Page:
Use and Advantages of Apache Derby DB


Developed by Apache Software Foundation, Apache Derby DB is a completely free, open-source relational database system developed purely with Java. It has multiple advantages that make it a popular choice for Java applications requiring small to medium-sized databases.

Reliable and Secure

With over 15 years in development, Derby DB had time to grow, add new and improve on the existing components. Even though it has an extremely small footprint – only 3.5MB of all JAR files – Derby is a full-featured ANSI SQL database, supporting all the latest SQL standards, transactions, and security factors.

The small footprint adds to its versatility and portability – Derby can easily be embedded into Java applications with almost no performance impact. It’s extremely easy to install and configure, requiring almost no administration afterward. Once implemented, there is no need to further modify or set up the database at the end user’s computer. Alongside the embedded framework, Derby can also be used in a more familiar server mode.

All documentation containing different manuals for specific versions of Derby can be found on their official website, at :

Cross-Platform Support

Java is compatible with almost all the different platforms, including Windows, Linux, and MacOS. Since Derby DB is implemented completely in Java, it can be easily transferred without the need for different distribution downloads. It can use all types of Java Virtual Machines as long as they’re properly certified. Apache’s Derby includes the Derby code without any modification to the elemental source code.

Derby supports transactions, which are executed for quick and secure data retrieval from the database as well as referential integrity. Even though the stored procedures are made in Java, in the client/server mode Derby can bind to PHP, Python and Perl programming languages.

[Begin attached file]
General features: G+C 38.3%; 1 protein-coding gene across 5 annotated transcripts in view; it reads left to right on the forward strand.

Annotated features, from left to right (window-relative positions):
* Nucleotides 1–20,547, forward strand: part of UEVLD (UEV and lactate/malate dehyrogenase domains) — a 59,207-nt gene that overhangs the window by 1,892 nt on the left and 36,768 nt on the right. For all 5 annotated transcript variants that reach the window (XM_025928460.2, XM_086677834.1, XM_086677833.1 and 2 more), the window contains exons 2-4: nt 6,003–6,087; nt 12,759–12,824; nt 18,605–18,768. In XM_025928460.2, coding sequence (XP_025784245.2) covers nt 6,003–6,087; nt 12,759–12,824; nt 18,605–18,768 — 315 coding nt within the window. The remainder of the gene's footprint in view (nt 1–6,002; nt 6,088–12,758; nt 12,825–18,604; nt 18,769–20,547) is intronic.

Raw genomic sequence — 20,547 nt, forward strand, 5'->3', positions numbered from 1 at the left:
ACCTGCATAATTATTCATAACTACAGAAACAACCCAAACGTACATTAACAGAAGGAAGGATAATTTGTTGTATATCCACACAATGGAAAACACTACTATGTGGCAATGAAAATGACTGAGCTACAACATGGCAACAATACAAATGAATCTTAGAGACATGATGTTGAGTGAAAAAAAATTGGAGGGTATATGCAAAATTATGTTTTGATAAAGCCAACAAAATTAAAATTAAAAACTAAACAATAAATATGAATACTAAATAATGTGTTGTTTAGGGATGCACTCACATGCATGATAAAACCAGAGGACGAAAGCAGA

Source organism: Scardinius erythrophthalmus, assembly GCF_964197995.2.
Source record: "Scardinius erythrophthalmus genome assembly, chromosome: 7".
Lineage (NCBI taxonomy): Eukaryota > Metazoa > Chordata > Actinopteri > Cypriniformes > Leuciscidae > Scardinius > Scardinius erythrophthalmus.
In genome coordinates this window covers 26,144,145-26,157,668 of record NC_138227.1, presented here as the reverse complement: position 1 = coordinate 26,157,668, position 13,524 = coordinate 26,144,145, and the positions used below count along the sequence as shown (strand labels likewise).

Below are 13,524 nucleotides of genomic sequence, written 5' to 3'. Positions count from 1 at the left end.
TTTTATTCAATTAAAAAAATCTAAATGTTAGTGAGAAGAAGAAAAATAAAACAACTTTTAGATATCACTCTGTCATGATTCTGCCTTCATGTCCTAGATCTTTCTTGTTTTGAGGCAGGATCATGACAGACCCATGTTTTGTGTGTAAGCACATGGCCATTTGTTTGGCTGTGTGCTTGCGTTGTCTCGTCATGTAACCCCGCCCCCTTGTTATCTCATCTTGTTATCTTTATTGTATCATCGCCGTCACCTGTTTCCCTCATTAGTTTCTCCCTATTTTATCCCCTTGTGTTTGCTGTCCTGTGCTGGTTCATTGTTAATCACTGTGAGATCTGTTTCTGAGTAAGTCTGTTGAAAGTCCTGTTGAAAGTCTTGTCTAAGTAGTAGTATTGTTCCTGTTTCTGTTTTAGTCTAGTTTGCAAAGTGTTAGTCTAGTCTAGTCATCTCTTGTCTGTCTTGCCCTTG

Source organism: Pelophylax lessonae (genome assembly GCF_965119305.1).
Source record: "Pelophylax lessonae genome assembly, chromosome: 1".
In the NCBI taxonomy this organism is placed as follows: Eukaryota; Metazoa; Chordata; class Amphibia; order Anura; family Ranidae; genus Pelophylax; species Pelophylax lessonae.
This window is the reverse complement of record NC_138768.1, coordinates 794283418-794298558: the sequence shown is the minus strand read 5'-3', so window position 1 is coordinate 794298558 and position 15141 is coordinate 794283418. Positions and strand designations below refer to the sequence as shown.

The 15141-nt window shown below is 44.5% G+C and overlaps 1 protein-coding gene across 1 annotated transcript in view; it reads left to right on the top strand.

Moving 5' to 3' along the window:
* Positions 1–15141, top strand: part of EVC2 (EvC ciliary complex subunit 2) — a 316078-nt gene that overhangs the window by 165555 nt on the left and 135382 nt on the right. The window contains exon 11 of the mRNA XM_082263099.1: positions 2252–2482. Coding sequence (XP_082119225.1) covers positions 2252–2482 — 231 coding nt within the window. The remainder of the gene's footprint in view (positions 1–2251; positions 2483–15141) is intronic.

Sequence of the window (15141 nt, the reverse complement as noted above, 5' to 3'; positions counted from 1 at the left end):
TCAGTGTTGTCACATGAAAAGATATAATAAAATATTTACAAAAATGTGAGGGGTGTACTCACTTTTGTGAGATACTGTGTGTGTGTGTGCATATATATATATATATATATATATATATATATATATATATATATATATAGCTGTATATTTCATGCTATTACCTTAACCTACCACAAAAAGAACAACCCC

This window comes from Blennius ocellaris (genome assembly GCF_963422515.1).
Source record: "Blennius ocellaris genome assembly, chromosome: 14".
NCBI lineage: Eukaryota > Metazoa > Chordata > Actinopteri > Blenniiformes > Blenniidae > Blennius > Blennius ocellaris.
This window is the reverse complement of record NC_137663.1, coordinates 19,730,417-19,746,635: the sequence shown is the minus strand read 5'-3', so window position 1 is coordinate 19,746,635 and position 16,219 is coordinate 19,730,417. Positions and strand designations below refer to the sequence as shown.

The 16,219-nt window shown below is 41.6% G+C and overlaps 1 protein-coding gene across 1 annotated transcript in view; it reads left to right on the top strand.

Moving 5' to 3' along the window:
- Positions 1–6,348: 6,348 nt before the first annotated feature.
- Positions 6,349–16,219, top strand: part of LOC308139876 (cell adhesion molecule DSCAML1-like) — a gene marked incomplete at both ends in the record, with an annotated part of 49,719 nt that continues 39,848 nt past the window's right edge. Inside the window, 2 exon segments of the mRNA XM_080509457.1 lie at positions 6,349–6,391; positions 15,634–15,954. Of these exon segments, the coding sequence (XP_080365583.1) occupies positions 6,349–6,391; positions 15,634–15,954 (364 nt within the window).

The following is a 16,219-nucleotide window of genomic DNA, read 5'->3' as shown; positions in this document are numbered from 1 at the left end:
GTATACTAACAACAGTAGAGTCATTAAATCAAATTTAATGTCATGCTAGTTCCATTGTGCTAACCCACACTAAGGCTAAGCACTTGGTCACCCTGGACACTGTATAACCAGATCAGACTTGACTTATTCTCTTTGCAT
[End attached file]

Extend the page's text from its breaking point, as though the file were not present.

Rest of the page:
All data is encrypted, with support for database triggers to maintain the integrity of the information. Alongside that, custom made functions can be created with any Java library so the users can manipulate the data however they want. 

Embedded and Server Modes

Derby’s embedded mode is usually recommended as a beginner-friendly option. The main differences are in who manages the database along with how it’s stored. 

When Derby is integrated as a whole and becomes a part of the main program, it acts as a persistent data store and the database is managed through the application. It also runs within the Java Virtual Machine of the application. In this mode, no other user is able to access the database – only the app that it is integrated into. As a result of these limits, the embedded mode is most useful for single-user apps.

If it’s run in server mode, the user starts a Derby network server which is tasked with responding to database requests. Derby runs in a Java Virtual Machine that hosts the server. The database is loaded onto the server, waiting for client applications to connect to it. This is the most typical architecture used by most of the other bigger databases, such as MySQL. Server mode is highly beneficial when more than one user needs to have access to the database across the network.

Downloading Derby

Derby has to be downloaded and extracted from the .zip package before being used. Downloads can be found at the Apache’s official website:

Numerous download options are presented on there, depending on the Java version that the package is going to be used with. 

Using Derby requires having Java Development Kit (JDK) pre-installed on the system and then configuring the environment to use the JDBC driver. Official tutorials can be found at:

Running and Manipulating Derby DB

Interacting with Derby is done through the use of ‘ij’ tool, which is an interactive JDBC scripting program. It can be used for running interactive queries and scripts against a Derby database. The ij tool is run through the command shell.

The initial Derby connection command differs depending on whether it’s going to be run in embedded or server mode.

For a tutorial on how to use the connect commands, check out https://www.vogella.com/tutorials/ApacheDerby/article.html.

Some Useful Derby DB Documentation

Derby Reference Manual‎: ‎

Derby Server and Administration Guide‎: ‎

API Reference‎:

Derby Tools and Utilities Guide‎: ‎

ij Basics

In conclusion, Derby DB is a lightweight yet efficient tool that can be integrated into various types of Java applications with ease.